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A: Yes, by leaps and bounds.


A: Everything. The list of changes is so long that it’s much easier to forget everything you know about the 2015 KTM 350SXF; however, since there was no 350SXF Factory Edition, it’s an unknown quantity compared to the telegraphed 250SXF and 450SXF.


A: We are shortchanging the 2016 KTM 350SXF by only listing 10 changes, but here are the big modifications.

(1) Engine. The new 2016 350 engine shares no parts with the 2015 engine. We confess that the 88mm bore and 57.3 stroke are unchanged from last year, but the main cases are 20mm shorter and the crank 6mm higher (and 6mm shorter). The cams are lighter by 5 ounces. The cam chain is shorter, and the finger-followers are DLC-coated. The cylinder is shorter, and the CP piston is lighter. KTM’s five-speed tranny has wider gears that are surface-treated on second, third and fourth gears, while a gear position sensor changes maps to mate the ECU to whatever gear the bike is in. The number of clutch plates has been reduced from eight to seven. The new smaller starter motor is made by Mitsuba, while the LiFePO battery is from Samsung (and both reduce overall weight by 1 pound, 6 ounces).

(2) Throttle body. Eliminating the double-pulley system of previous Keihin throttle bodies, KTM’s new Direct-Connect system attaches the cables directly to the butterfly mechanism. This saves 3-1/2 ounces.

(3) Frame. The new symmetrical chromoly steel frame is 13 ounces lighter than in 2015. It is also 20 percent stiffer torsionally and 30 percent more resilient longitudinally. The head angle is 0.4 degrees steeper, and the wheelbase is 10mm shorter. KTM’s downsized aluminum subframe is 20 percent lighter than last year, and the swingarm is a 1/2-pound lighter. The seat height is lowered 10mm in the center of the saddle and 20mm at the rear end. The frame is powder-coated black instead of orange.

(4) 4CS forks. The WP 4CS forks were re-valved to make them softer. Instead of tuning them for Pro riders, who rarely race with stock forks, WP designed the valving for riders in the Vet and lower skill ranks.

(5) WP shock. KTM’s rear suspension features a larger nitrogen piggyback chamber, smaller shock shaft, and longer linkage arms that allow the shock spring to come down from 57 N/m to 48 N/m. The mid- and high-speed damping were reduced to soften the overall feel through the whole valve stack.

(6) Triple clamp. The offset on the black-anodized Neken triple clamps remains unchanged, but the bars are now rubber-mounted to reduce vibration.

The button is the electric starter. Love it and couldn’t live without it. The black switch on the brake perch is the map switch.

(7) Mapping. Although KTMs have come with optional maps for years, the maps haven’t always been easily accessible to the rider. For 2016, the Keihin ECU can be changed at the handlebars via a switch—and there is a dial in the airbox to choose which maps can be accessed through the handlebar switch. Additionally, the same handlebar-mounted switch activates KTM’s new launch control setting, which stays activated until the rider shuts the throttle off in the first turn.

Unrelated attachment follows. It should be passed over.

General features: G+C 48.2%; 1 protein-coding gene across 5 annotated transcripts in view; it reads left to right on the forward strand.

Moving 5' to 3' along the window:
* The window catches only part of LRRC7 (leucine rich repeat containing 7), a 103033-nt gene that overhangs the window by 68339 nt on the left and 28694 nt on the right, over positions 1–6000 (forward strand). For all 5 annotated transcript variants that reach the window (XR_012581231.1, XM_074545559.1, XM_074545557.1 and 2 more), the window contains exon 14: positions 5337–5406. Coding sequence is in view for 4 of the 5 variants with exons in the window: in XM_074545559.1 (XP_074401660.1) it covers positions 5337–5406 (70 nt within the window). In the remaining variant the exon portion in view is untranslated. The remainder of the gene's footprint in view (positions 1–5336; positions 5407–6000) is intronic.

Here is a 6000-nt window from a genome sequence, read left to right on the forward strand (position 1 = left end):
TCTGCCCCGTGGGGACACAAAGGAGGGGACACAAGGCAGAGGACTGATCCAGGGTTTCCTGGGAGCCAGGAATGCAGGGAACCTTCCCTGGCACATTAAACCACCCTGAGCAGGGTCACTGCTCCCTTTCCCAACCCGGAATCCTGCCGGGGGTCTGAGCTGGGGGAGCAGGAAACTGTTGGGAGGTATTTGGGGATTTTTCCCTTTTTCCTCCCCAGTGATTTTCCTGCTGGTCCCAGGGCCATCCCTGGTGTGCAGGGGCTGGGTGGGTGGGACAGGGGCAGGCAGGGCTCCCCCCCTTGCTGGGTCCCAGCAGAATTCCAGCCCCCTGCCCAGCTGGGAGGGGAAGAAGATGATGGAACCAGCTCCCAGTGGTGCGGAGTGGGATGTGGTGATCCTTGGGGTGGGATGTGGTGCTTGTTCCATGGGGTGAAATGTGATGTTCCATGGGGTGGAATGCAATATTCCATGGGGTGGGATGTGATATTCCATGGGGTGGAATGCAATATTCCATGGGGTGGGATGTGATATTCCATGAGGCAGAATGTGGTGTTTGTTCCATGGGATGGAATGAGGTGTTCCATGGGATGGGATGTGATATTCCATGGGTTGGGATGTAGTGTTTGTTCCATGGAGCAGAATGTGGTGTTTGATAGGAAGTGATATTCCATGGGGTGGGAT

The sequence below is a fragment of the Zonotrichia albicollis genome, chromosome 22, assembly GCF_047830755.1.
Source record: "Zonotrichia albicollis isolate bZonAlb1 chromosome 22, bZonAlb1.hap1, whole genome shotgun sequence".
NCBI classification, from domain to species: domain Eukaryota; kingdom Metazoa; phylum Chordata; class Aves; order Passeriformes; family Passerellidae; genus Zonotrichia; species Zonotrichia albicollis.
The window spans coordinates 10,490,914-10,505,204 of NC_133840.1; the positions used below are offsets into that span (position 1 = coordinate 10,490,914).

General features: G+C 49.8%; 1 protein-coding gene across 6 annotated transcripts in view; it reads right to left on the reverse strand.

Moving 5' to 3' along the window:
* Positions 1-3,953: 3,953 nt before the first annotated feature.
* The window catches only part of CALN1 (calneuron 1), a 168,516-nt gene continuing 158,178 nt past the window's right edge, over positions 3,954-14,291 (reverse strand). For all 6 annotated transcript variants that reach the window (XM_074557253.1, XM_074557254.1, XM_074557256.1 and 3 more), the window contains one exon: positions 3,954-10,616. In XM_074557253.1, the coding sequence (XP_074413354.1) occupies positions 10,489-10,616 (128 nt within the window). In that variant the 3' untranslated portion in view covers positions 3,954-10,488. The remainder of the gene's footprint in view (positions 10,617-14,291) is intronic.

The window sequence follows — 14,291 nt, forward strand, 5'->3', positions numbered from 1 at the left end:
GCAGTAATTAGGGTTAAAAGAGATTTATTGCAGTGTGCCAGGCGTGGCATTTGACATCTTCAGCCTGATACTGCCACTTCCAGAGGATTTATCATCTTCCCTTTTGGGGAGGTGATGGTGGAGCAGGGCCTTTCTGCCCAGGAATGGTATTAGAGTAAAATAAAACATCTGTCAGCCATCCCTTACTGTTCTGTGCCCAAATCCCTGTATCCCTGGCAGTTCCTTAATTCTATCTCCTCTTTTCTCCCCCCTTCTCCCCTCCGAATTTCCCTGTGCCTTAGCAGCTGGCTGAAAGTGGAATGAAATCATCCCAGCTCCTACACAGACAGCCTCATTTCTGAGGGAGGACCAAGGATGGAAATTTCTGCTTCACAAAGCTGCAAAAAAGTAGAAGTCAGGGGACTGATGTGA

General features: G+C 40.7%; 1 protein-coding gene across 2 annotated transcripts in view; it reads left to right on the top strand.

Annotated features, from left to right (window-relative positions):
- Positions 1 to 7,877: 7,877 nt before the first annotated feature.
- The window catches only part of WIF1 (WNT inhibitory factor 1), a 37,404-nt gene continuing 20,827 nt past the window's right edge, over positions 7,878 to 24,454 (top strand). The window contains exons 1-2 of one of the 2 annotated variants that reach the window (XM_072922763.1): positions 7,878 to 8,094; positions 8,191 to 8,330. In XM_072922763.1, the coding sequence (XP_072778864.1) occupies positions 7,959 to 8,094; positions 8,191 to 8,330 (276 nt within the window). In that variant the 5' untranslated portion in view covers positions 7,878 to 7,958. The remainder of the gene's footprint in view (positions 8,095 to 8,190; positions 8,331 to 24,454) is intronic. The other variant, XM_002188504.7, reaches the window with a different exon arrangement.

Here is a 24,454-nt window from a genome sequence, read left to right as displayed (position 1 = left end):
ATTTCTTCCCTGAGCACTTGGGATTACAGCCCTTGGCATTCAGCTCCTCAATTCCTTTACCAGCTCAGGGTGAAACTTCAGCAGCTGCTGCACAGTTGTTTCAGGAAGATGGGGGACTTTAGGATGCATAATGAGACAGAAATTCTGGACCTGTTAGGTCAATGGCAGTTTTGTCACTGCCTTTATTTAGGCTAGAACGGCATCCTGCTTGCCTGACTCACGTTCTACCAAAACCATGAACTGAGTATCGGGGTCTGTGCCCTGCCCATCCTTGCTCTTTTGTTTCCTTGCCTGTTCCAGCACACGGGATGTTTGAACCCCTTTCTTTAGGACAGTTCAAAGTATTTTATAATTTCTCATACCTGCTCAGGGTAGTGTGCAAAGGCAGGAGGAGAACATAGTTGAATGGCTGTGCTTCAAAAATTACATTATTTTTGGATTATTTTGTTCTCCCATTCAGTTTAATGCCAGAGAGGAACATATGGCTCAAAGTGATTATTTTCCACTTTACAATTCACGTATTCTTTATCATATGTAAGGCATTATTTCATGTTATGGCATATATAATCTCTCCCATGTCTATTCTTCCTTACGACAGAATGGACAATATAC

(8) Radiators. KTM’s engineers totally rethought the design of traditional motorcycle radiators. Instead of just putting barn-door radiator shrouds on the side of the gas tank to direct air towards the radiators, KTM sealed off the radiators from the front, vented the airflow into channels molded into the gas tank and eliminated all restrictions that would block exiting airflow. Additionally, the black plastic radiator guards have been redesigned to double as radiator braces.

(9) Air filter. Imagine an air filter that plugs into the airbox with no wing nuts, thumb screws or clamps of any kind. You don’t have to imagine it, because KTM’s 2016 air filter cage has prongs that are diametrically opposed to each other. You stick one prong into a fitting in the airbox and hook a loop over the other one. Perfecto! Plus, no tools are required to get to the air filter.

(10) Exhaust. The 2016 exhaust has a resonance chamber built into the design. Plus, the muffler is 40mm shorter and the mass of the exhaust system is moved 60mm towards the center of gravity. The shock has to be removed to get the pipe off the bike.


A: Weight. KTM claims a weight of 223.5 pounds. We don’t know what they drained to get that weight, but on MXA’s scale the 2016 KTM 350SXF weighed 226 pounds (with all fluids and an empty gas tank). Last year’s KTM 350SXF weighed 6 pounds more. The 2016 KTM 450SXF weighs 227 pounds, and the 250SXF weighs 221 pounds. These bikes are light—and you can feel the difference.


A: It romps on the dyno. How else can you describe a 350cc engine that produces 54.41 horsepower? That is more horsepower than some 450cc motocross bikes make. At 7000 rpm, the 2016 model makes 37 horses (last year it made 35.77). At 8000 rpm, it makes 44.42 (last year it made 42.08). At 9000 rpm, it makes 49.47 (last year it made 47.74). At 10,000 rpm, it makes 50.88 (last year it made 49.37). At 11,000 rpm, it makes 53.49 (last year it made 51.93). At 12,000 rpm, it makes 53.80 (last year it made 52), and at 13,000 rpm, it makes 54.08 (last year it made 52). Peak horsepower is 54.41 at 13,200 rpm.

Simple math tells you that the 2016 engine is 1 to 2 horsepower stronger everywhere on the curve, with the biggest improvements from mid to top. Additionally, you don’t need to be Sherlock Holmes to understand that peak horsepower is in the upper reaches of the rpm range—although the 350SXF revs to 13,400 rpm, the soft rev limiter kicks in a little earlier. That means that if you don’t rev it to the moon, you don’t get the full measure of its devotion.